Mondo Cane, directed by Gualtiero Jacopetti, features sensationalist documentary footage set to an inappropriately thunderous musical score. The clips compiled by Jacopetti present African and Asian societies as 'primitive' and 'savage'; the narrator even refers to a tribe from New Guinea as "barbarians".
Jacopetti uses juxtapositions for shock effect, such as cutting from a close-up of a model's cleavage to a tribeswoman suckling a pig, and a shot of pet dogs in America followed by footage of an Asian dog-meat restaurant. The film is exploitative, with its National Geographic-style nudity and animal-slaughter, and it's also misleading. For example, a beached turtle is seen flapping its flippers in obvious distress, though apparently, according to the narrator, the 'delusional' creature believes it is swimming in the ocean.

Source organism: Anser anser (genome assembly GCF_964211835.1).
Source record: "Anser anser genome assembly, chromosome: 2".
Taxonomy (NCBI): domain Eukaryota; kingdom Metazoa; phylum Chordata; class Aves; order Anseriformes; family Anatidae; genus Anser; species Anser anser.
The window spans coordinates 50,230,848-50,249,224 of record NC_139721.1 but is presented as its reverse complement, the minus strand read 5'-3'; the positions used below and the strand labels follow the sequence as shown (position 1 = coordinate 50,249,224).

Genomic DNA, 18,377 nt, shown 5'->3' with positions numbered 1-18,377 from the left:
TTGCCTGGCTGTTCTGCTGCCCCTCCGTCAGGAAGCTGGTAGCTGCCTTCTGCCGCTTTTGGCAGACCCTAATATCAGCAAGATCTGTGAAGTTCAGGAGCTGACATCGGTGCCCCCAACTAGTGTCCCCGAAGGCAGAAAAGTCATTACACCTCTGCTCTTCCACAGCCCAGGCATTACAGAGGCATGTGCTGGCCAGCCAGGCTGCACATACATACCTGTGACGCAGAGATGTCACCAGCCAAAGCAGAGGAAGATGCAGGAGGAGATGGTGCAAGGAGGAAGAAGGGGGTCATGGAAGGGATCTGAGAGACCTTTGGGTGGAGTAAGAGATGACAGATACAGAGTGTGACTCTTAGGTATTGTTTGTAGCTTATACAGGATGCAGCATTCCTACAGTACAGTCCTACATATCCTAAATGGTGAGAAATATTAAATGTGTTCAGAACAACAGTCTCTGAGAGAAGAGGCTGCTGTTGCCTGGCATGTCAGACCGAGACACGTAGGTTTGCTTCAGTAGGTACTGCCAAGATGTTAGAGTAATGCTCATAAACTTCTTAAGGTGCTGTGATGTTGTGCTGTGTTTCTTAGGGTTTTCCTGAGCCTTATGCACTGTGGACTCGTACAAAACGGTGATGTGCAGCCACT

Clearly unable to source sufficient shocking material, Jacopetti pads the film out with long, dull sequences showing mildly intoxicated Germans and retired American tourists. The film was, however, an inexplicable success, and it instigated the long-lasting mondo documentary sub-genre (as discussed in the books Sweet & Savage and Killing For Culture).
Subsequent mondo films repeated Jacopetti's formula of exotic tribal rituals, incongruous music, exploitative nudity and violence, and condescending narration. Of course, each film was more explicit than the last, with the sub-genre eventually specialising in (both genuine and simulated) footage of human death. Jacopetti himself directed several further mondo films, including the graphic Africa Addio, the filming of which was critiqued in the horror film Cannibal Holocaust.